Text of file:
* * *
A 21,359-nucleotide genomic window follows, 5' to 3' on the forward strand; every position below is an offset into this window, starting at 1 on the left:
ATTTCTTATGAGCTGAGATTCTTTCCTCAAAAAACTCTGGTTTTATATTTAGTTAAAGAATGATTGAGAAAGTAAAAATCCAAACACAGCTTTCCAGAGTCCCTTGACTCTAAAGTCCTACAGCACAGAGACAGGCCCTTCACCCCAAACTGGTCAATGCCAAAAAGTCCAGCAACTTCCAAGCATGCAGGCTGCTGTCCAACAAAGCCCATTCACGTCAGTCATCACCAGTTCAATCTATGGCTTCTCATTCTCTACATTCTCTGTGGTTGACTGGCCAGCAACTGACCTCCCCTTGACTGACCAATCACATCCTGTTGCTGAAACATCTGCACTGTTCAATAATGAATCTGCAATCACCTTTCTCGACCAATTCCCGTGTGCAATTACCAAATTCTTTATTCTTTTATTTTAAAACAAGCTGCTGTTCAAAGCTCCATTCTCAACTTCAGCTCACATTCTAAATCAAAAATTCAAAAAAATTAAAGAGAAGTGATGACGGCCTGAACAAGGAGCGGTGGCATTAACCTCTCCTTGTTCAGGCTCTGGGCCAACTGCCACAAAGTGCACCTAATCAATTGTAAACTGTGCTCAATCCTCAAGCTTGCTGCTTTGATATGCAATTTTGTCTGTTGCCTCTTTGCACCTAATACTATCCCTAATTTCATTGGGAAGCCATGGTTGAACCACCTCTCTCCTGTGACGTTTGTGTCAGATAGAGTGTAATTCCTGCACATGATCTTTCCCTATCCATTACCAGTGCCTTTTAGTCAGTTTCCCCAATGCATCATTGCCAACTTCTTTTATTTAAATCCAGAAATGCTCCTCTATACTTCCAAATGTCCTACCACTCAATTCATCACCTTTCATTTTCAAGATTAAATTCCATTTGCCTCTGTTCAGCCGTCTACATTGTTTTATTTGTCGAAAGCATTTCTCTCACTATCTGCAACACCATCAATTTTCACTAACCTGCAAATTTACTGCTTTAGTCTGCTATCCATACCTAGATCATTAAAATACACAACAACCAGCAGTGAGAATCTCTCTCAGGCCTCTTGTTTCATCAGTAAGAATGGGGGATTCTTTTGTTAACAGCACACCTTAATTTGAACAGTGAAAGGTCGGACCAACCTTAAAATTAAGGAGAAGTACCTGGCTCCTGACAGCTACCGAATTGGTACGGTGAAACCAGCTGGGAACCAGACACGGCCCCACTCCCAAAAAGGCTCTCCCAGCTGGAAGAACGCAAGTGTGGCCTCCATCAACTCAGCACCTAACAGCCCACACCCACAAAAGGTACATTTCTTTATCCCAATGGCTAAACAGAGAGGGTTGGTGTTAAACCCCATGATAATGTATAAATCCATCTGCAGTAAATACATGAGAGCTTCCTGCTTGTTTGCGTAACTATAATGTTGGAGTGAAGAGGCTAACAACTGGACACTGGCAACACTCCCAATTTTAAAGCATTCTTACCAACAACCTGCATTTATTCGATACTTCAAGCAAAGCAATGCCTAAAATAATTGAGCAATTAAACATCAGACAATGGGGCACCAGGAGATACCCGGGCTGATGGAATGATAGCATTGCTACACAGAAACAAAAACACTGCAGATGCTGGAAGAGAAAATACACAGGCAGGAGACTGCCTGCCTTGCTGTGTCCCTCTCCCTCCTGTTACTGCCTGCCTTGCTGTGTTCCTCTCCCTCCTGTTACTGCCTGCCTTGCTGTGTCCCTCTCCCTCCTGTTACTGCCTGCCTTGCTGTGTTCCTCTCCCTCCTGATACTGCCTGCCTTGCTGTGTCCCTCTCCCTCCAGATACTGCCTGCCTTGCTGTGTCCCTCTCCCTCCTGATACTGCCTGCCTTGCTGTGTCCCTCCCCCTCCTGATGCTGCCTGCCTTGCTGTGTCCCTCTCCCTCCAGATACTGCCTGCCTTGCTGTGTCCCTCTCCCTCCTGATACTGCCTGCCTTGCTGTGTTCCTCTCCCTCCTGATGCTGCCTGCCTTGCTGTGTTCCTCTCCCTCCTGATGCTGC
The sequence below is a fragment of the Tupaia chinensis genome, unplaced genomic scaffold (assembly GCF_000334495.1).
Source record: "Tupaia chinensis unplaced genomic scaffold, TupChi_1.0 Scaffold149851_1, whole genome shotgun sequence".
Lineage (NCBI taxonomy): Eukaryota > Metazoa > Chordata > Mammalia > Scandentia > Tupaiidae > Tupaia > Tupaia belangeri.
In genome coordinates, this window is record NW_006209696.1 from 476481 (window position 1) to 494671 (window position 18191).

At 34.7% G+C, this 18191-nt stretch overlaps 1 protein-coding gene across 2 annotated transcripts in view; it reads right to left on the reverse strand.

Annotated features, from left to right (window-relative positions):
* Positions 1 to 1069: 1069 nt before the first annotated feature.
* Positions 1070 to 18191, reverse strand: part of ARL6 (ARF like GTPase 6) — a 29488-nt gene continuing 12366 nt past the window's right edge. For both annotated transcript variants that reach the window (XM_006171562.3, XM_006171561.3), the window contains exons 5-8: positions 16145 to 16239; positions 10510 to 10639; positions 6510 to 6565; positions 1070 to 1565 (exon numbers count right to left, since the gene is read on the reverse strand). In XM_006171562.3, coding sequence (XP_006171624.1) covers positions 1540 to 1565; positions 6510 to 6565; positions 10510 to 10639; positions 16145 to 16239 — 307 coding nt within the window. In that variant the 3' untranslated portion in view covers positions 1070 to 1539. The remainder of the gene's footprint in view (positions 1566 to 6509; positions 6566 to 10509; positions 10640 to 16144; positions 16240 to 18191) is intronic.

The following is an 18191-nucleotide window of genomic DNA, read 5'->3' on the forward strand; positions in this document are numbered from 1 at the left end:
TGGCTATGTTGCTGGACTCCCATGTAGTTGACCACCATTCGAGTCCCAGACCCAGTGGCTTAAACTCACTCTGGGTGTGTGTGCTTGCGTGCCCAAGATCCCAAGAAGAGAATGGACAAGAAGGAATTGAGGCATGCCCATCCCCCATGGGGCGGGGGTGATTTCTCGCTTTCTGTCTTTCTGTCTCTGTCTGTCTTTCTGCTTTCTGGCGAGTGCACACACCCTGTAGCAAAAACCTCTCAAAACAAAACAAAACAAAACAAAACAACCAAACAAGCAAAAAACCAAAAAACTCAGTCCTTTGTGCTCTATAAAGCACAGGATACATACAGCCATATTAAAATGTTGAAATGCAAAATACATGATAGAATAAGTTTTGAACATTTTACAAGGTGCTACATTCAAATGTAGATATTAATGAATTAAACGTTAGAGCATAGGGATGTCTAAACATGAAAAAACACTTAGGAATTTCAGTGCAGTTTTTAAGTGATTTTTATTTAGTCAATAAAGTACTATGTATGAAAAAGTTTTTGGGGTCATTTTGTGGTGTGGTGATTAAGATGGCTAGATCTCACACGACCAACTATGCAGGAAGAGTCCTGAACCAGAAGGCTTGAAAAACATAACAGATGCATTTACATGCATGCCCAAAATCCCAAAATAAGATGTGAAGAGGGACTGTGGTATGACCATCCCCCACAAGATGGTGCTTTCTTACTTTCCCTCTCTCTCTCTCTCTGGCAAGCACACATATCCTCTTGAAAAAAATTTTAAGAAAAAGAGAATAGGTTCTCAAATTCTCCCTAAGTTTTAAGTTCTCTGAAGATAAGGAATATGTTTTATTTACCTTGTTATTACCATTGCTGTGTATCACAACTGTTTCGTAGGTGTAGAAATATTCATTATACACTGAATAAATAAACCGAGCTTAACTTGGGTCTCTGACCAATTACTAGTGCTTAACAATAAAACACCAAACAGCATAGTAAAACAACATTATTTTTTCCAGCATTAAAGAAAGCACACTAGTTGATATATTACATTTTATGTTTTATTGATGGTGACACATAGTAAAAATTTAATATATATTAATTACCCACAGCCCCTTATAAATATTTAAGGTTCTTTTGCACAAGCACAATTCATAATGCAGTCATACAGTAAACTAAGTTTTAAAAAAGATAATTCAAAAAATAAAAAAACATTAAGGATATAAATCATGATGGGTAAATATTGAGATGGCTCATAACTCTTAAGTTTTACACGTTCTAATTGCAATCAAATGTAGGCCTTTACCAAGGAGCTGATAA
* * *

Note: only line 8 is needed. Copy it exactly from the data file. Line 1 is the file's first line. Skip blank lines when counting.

Annotated features, from left to right (window-relative positions):